The Offload: it’s time to stop the penalty try double-whammy
Guy Noves’ France tribunal begins, eventful London Irish bow for resilient Ian Keatley
Nigel Owens awards England a penalty try against France as Geoffrey Doumatrou contests the decision. Photograph: Mike Hewitt/Getty
Cost of a penalty try too high
It’s a personal grumble but it is time for World Rugby to re-examine and possibly rethink the sport’s ultimate double whammy when referees award a penalty try and a yellow card for the same transgression; or at the very least curtail the instances when it is permissible as a twin sanction.
It happens regularly with the punishment more often than not ridiculously harsh. The latest example came on the opening weekend of the Super Rugby Championship in a match between the Blues and the defending champions, the Crusaders.
The latter were motoring nicely towards the Blues’ try line from a well-constructed lineout maul when Blues’ flanker Tom Robinson was adjudged to have illegally halted its progress a few metres short. Referee Nick Briant was absolutely correct to award a penalty try but then brandished a yellow card to Robinson.
He applied the letter of the law. But does the censure fit the crime? In the eyes of this column it’s too heavy handed. The penalty try, seven points as there is no need to take a conversion anymore, the extras are automatically added, was a fitting rebuke.
It’s designed to dissuade cynical play or a professional foul but when the outcome is the concession of seven points is there need to reduce the defending team to 14-players for 10-minutes as an add on penalty? If a player transgresses and there is no penalty try awarded then by all means give him/her 10-minutes in the sin bin.
If it’s a penalty try and there is no issue with serious foul play then let the seven points stand as the punishment. If the player is a repeat offender in identical circumstances then escalate the sanction. It’s time to stop the double punishment.
Guy Noves tribunal another problem for France
As if matters weren’t already at a low ebb on the pitch for the French Rugby Federation (FFR) and Bernard Laporte, they were compounded by the start of a tribunal hearing in Toulouse taken by former French coach Guy Noves (2015-2017), who is looking for €2.9 million compensation in back pay – his contract with the FFR was reported to be worth €800,000 per annum – and damage to his reputation.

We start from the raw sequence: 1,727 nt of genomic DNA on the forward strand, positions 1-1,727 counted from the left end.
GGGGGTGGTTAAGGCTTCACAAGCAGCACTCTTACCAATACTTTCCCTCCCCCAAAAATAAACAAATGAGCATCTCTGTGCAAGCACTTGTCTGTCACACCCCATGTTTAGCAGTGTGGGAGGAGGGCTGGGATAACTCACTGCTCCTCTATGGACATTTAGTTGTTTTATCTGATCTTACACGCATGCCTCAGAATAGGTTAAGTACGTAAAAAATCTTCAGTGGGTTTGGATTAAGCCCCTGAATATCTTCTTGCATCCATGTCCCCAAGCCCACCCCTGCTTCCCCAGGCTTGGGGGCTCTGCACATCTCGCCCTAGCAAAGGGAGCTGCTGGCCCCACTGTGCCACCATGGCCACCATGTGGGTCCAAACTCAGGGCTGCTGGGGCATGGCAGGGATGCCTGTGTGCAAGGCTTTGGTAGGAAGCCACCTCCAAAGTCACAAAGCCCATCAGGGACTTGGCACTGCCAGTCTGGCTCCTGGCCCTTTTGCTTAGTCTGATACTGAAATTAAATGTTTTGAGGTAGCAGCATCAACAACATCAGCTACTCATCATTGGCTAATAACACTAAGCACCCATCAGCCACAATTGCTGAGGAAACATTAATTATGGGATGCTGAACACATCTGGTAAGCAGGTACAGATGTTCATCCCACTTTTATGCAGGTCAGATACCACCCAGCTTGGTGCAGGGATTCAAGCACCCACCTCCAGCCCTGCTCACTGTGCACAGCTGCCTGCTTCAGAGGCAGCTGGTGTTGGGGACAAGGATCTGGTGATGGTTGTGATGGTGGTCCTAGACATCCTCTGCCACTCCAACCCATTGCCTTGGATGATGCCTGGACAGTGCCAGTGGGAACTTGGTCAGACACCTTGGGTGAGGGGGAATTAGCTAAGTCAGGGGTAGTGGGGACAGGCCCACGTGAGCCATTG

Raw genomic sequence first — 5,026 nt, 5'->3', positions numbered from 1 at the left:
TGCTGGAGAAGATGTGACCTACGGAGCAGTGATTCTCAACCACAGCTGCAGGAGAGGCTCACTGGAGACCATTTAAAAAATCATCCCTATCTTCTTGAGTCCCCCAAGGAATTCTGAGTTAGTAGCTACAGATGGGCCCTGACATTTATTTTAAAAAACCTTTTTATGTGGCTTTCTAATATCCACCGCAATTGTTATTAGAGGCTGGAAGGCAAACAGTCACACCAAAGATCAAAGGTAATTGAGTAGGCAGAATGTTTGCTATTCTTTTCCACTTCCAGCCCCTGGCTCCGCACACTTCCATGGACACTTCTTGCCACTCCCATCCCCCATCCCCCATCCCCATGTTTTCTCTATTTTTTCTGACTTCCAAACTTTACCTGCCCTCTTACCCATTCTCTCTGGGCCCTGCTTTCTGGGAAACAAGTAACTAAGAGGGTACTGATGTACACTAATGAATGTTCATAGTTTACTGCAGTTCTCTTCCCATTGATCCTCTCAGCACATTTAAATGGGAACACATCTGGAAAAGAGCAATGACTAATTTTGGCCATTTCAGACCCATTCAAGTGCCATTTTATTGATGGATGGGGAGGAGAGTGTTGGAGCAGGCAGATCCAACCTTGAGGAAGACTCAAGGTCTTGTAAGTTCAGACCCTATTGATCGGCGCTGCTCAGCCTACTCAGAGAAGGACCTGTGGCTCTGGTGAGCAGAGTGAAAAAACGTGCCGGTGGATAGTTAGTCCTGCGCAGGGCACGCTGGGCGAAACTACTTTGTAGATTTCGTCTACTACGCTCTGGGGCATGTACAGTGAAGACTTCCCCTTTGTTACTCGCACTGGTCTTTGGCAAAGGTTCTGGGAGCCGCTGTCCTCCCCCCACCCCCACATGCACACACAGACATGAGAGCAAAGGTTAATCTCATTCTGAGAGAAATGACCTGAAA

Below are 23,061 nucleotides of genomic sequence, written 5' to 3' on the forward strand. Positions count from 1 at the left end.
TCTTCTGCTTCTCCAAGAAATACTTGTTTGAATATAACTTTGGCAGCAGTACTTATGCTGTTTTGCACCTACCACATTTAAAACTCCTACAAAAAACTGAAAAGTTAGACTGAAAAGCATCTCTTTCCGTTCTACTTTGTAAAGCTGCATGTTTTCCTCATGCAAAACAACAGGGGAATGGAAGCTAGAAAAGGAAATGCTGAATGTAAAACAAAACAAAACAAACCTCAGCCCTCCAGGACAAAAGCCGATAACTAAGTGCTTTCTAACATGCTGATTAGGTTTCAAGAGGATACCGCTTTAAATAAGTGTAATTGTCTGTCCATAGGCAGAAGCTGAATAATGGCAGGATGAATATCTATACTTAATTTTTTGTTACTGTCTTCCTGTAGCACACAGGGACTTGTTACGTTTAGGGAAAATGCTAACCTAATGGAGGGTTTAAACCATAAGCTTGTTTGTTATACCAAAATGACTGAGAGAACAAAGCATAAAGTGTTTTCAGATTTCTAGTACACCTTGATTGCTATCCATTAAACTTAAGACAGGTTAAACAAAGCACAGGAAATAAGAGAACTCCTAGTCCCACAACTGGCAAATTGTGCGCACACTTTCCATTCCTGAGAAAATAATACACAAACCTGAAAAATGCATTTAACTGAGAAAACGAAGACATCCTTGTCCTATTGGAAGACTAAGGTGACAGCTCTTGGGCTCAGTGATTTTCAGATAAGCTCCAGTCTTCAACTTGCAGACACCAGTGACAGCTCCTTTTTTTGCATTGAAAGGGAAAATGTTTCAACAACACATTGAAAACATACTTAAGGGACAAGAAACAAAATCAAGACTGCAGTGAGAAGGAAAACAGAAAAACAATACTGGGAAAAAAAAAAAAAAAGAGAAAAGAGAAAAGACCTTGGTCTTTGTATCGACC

Laporte, President of the FFR, removed Noves as France’s head coach in 2017 after the latter managed just seven wins in 21 Test matches and appointed Jacques Brunel, Laporte’s former assistant when he coached France (2001-2007), in his stead. Brunel’s record now reads three wins from 13 matches.
Laporte and Noves enjoyed a pretty tetchy relationship down through the years but the manner in which he was removed as French coach amid allegations by the FFR of serious misconduct has angered Noves. A primary accusation was that he and his coaching team failed to liaise with the French Top 14 clubs when in charge of the national team, something that Noves rejects.
Noves who spent 22 years in charge of Toulouse (four times European champions, nine French Top 14 titles) became the first French national team coach to be sacked and is determined to clear his name. He said in a recent interview with French newspaper Le Monde: “For 14 months, I’ve been preparing for the fight of my life. They hurt me, and they’re going to have to explain themselves.”
What they said
“I’m no medical man but I would be surprised if Dan isn’t fine to train with Wales this week.” Northampton Saints coach Chris Boyd is looking to cheer up the whole of Wales with his prognosis about the knee strain that saw Dan Biggar limp off against the Sale Sharks at the weekend.
Eventful London Irish debut for resilient Ian Keatley
Ian Keatley had quite the eventful afternoon on his debut for London Irish against Coventry, scoring a try after just two minutes, which he converted, and then after 26-minutes being escorted from the pitch.
The match report on London Irish’s website stated of the incident: “Keatley was subject to a ferocious collision with Coventry fullback David Halaifonua. The Irishman went down hard but, thanks to the fantastic and quick work by the London Irish physios, managed to walk off the pitch to a standing ovation.”
The 31-year-old is currently on a short-term loan at London Irish before joining Benetton Rugby in the summer. He came through the Leinster academy, won a Six Nations Under-20 Grand Slam with an Eric Elwood coached Ireland team, and spent three years with Connacht before joining Munster in the 2010-2012 season.
He spent eight years at the province, making 180 appearances and scoring 1,247 points. Keatley won the last of his seven caps for Ireland against Fiji in 2017. Very popular with his teammates, there is much to admire in the way that Keatley was prepared to give himself every chance of being a professional rugby player, never once taking the softer option.
He also demonstrated a mental strength and resilience to complement his talent and there is little doubt that Benetton will benefit from their two Irish outhalves, Keatley and Ian McKinley; coincidentally both of whom had to leave Leinster to succeed.
The magic number
0: Munster didn’t concede a single penalty in their Guinness Pro14 match against the Southern Kings which may/must be a record.